Mr. Smith Goes to Washington (1939)
by Logan Burd
Mr. Smith Goes to Washington (1939)
If only Gone with the Wind and The Wizard of Oz had been released a year later. In Frank Capra’s 1939 classic Mr. Smith goes to Washington, James Stewart releases a rage against America’s political machinery. The writing was brilliant—it did, after all win an Oscar. But Scarlett O’Hara and the Wicked ol’ Witch took the rest of Capra’s ten nominations.
The story is pretty simple, even for 1939. A popular senator from an unnamed state in the American west has passed away, and at a most inconvenient time. The corrupt political machine has to convince the governor of the state (Guy Kibbee) to appoint a useless puppet, one that can get their issues through without putting up a fight. After a bit of harassment from his children, the governor picks a local Boy Rangers leader, Jefferson Smith (Stewart), believing he will be a simple-minded fellah not willing to talk back. After all, Smith was “a perfect man, never in politics in his life,” as the governor put it. Once he got into his post in Washington, however, Mr. Smith had some ideas of his own that he thought would be for the good of the people. The machine, however, didn’t agree. What comes next is a classic story of betrayal, inhumanity, and corruption like nothing ever seen by the average citizen, a complete social commentary of the state of government in the early part of the century.
Jimmy Stewart and Jean Arthur, potential love birds in Mr. Smith Goes to Washington
Mr. Smith, ever the patriot, embraces the capitol’s best qualities right along with the worst. Upon arriving to D.C., Mr. Smith acknowledges in shock the beauty of the Capitol Building’s large dome. He studies the Lincoln Memorial multiple times, embracing the words of the Emancipation Proclamation—taking in the extremely patriotic sights of a small boy and a black man enjoying the words of the great document of freedom. Monuments of all kinds fill a montage across the scene, accompanied by an array of nationalistic music, including “The Battle Hymn of the Republic,” “Hail to the Chief,” and bugle taps. Near the end of the film, Mr. Smith again visits his beloved Lincoln Memorial, and reads the Gettysburg Address. “Government of the people, by the people, for the people,” it reads. He smirks, knowing the once honest idea is now ludicrous.
James Stewart represents Hollywood as much as he does the people in this iconic performance. Watching it almost immediately after another great movie, Black Swan, Stewart’s “metamorphosis” from the average Joe to one of the most well-known—even notorious—Senators is a role not easily perfected. During his would-be record-breaking** Senate filibuster, Stewart uses his strong, commanding voice to talk down to his senior colleagues, in arguably the best scene of the movie.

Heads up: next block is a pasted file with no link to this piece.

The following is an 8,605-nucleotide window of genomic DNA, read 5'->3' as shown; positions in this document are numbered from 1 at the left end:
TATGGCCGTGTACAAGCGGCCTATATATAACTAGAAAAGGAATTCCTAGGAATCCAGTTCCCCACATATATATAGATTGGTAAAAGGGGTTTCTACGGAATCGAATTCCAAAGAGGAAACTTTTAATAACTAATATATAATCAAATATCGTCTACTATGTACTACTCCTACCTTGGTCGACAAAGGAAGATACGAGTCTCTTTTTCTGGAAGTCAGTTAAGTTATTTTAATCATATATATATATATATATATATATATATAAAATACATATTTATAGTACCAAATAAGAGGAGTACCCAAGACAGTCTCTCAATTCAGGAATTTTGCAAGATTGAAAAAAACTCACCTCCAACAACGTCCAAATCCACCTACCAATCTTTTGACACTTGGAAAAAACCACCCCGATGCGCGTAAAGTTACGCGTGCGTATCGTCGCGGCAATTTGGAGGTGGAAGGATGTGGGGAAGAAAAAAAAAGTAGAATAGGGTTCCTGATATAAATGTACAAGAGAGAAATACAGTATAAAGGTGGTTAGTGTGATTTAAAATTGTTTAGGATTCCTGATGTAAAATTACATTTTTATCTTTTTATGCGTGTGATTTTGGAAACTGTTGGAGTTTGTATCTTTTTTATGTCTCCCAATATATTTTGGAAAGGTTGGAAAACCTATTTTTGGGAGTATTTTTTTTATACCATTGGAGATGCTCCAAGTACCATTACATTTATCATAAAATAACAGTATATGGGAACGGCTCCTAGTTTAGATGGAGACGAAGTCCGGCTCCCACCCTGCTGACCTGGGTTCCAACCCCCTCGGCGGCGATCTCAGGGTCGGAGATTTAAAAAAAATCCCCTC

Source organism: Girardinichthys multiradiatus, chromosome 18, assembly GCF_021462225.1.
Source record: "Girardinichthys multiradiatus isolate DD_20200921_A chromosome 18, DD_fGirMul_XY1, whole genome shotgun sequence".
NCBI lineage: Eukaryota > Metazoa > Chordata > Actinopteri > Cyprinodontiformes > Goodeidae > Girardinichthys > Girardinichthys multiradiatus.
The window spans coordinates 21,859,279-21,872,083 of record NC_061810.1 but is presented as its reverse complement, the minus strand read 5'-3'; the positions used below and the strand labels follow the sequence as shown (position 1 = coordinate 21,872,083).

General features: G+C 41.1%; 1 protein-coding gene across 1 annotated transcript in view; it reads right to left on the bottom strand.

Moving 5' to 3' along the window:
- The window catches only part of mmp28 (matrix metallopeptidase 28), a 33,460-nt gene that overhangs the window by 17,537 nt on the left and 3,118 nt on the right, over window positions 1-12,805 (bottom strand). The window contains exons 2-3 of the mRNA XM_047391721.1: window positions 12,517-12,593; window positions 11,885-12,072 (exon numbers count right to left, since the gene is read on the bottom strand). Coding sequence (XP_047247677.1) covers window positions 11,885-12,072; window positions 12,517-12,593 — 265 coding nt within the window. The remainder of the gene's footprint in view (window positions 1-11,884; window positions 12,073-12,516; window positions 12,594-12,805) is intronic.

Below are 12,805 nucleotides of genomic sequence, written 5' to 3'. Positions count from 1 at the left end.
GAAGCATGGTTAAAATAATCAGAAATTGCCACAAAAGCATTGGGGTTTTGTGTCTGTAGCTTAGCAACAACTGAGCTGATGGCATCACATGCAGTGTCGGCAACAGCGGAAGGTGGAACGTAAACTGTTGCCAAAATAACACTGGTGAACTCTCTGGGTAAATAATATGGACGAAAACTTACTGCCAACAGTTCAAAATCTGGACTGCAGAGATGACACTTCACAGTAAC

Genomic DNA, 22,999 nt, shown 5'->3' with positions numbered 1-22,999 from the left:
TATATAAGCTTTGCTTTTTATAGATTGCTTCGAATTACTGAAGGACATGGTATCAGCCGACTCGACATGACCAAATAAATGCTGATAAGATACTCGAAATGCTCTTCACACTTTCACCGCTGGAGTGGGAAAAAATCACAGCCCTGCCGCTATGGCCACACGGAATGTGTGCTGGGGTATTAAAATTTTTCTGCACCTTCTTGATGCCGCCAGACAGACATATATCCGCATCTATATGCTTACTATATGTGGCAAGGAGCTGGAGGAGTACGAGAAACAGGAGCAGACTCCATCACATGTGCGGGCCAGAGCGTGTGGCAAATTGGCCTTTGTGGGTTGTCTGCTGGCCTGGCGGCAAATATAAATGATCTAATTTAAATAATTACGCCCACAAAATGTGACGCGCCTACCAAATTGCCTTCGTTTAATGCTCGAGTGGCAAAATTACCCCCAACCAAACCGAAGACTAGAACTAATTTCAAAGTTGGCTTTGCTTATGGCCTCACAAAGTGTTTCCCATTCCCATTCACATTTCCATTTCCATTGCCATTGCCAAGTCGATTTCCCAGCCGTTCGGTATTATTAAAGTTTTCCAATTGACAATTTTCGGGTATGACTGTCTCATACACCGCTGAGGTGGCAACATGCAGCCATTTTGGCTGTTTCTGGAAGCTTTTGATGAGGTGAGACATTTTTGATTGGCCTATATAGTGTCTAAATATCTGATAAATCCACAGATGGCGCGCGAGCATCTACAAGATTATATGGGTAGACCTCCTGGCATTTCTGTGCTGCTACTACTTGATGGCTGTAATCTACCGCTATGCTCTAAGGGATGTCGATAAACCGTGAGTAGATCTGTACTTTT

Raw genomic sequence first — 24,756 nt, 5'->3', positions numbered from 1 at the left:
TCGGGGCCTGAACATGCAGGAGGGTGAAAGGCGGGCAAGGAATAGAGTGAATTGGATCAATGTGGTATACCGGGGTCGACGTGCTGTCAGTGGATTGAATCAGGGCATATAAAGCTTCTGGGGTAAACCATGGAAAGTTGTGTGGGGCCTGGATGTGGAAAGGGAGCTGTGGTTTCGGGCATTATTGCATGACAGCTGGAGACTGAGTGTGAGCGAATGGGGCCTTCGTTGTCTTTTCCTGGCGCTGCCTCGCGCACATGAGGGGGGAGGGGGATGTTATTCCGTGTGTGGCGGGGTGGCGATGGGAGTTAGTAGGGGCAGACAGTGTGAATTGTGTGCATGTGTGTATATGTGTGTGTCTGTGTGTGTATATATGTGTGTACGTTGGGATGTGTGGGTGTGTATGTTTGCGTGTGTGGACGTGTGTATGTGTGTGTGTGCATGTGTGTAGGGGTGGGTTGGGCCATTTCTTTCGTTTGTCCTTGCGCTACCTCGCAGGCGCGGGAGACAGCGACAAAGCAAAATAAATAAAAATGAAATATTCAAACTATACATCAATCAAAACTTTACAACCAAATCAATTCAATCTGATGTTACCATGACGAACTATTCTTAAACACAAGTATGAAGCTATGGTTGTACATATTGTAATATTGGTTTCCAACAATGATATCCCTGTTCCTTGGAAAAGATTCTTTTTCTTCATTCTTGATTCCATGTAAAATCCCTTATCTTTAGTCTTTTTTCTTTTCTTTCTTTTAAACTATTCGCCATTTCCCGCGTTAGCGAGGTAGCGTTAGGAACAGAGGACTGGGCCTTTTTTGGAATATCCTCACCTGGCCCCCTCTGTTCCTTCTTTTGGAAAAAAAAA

While Stewart was at the top of his game, the supporting cast held up their parts as well. Jean Arthur shines as the love-struck secretary Clarissa Saunders. Her note to Mr. Smith during his filibuster was one to remember and recount for years. Claude Raines, as the mechanized Senator Joseph Paine, plays a significant role, and his battle with Mr. Smith also during the filibuster was just as memorable. Harry Carey has a hardly substantive role, but his sympathy makes his one of the most easily-loved characters. On the other hand, one of the more hated characters, Jim Taylor, was played by Edward Arnold—talk about a boring name playing an equally boring name—and he didn’t shine like the rest. Sure, he looked pretty angry. But most actors would tell you it’s the deeper, more emotionally charged roles that are the toughest.
Stewart in the Senate Chamber during his filibuster
While the opening credits insist that any coincidences regarding the names or actions of any of the characters in the movie are just that, coincidence, I thought it would be fun to take a look at who would be in office had this film been a bit less…fiction. By not revealing the state from which both Smith and Paine are from, we cannot figure out their correlations in real life. However, we do know the Vice President at the time, and subsequently President of the Senate, portrayed in the film as a very kind, sympathetic man, was John N. Garner IV, VP of course to President Frankin D. Roosevelt. Garner was from Texas, he was a Democrat—before all that mix-up with the whole party belief system—and he left the White House in 1941.
While many black and white movies have lulled me to slumber, Mr. Smith Goes to Washington kept me up on my seat, wondering what would happen next. A movie ahead of its time, Frank Capra’s classic should be watched and enjoyed by the whole family.
Mr. Smith Goes to Washington is now on DVD (and has been, ever since the DVD has been around).
**The longest recorded filibuster as of 1939 was by Wisconsin senator Robert La Follette Sr. His 18 hour, 23 minute rant in 1908, 4th longest in U.S. Senate history, halted debate on a bill that would have allowed the U.S. Treasury to loan banks money in times of fiscal emergency.